by Evan Symon at californiaglobe.com
The University of California Board of Regents voted 9-6 on Thursday to halt a plan that would have allowed students without legal status in the United States to apply for jobs on campus, moving the final vote on the matter until at least 2025.
Since October 2022, undocumented student leaders in the University of California (UC) system have pushed forward an “opportunity for all” campaign aimed at expanding opportunities and protections for illegal immigrant students. In May of last year, they scored their first major victory, when the UC Board of Regents announced that they were in favor of removing hiring restrictions for undocumented students.
However, that decision soon gained the ire of legal experts and the federal government who said that allowing the hiring of illegal alien students on campus would violate the 1986 Immigration Reform and Control Act. With many regents signaling they would not vote for it, the debate over the situation on campus grew. Votes over the matter were delayed several times last year as both support and opposition threats grew. With a vote over allowing the students to have campus jobs finally set for a January 25th vote in November, students quickly tried to convince the board otherwise.
Beginning on January 23rd, students across all 10 UC campuses began hunger strikes, hoping to dissuade the 15 regents to approve the plan. Deferred Action for Childhood Arrivals (DACA) students also gave heartfelt pleas to the regents during hearings, urging them to allow the 4,000 illegal immigrant students to be allowed to work on campus. However, opponents also received a strong ally in the decision: the Biden Administration. Department of Homeland Security officials specifically warned UC that they could be facing administrative action or a lawsuit should they continue their efforts.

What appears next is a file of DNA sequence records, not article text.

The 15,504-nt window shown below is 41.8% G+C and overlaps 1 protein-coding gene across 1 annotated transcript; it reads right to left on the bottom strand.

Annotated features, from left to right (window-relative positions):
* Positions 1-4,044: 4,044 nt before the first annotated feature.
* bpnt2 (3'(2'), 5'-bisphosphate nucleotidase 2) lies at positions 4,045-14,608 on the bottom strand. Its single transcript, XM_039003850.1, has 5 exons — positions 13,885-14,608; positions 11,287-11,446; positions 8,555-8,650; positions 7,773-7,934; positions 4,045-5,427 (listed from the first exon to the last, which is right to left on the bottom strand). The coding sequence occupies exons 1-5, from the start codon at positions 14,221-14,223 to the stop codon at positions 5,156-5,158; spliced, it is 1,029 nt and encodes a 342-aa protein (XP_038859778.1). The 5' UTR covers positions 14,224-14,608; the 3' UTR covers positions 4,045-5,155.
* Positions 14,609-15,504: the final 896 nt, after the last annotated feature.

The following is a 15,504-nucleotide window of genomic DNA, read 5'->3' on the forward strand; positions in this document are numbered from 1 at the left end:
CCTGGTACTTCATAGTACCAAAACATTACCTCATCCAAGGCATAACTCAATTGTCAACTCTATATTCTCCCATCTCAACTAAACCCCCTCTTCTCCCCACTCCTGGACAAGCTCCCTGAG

Faced with federal pressure, as well as not being able to legally implement such a hiring program, the Board of Regents voted 9-6 on Thursday to not allow those students to have jobs on campus this year, moving the final vote to at least 2025.
“We concluded that the proposed legal pathway is not viable at this time, and in fact carries significant risks for the institution and for those we serve,” said UC President Michael V. Drake on Thursday. “For that reason, it is inadvisable for the university to initiate implementation right now.”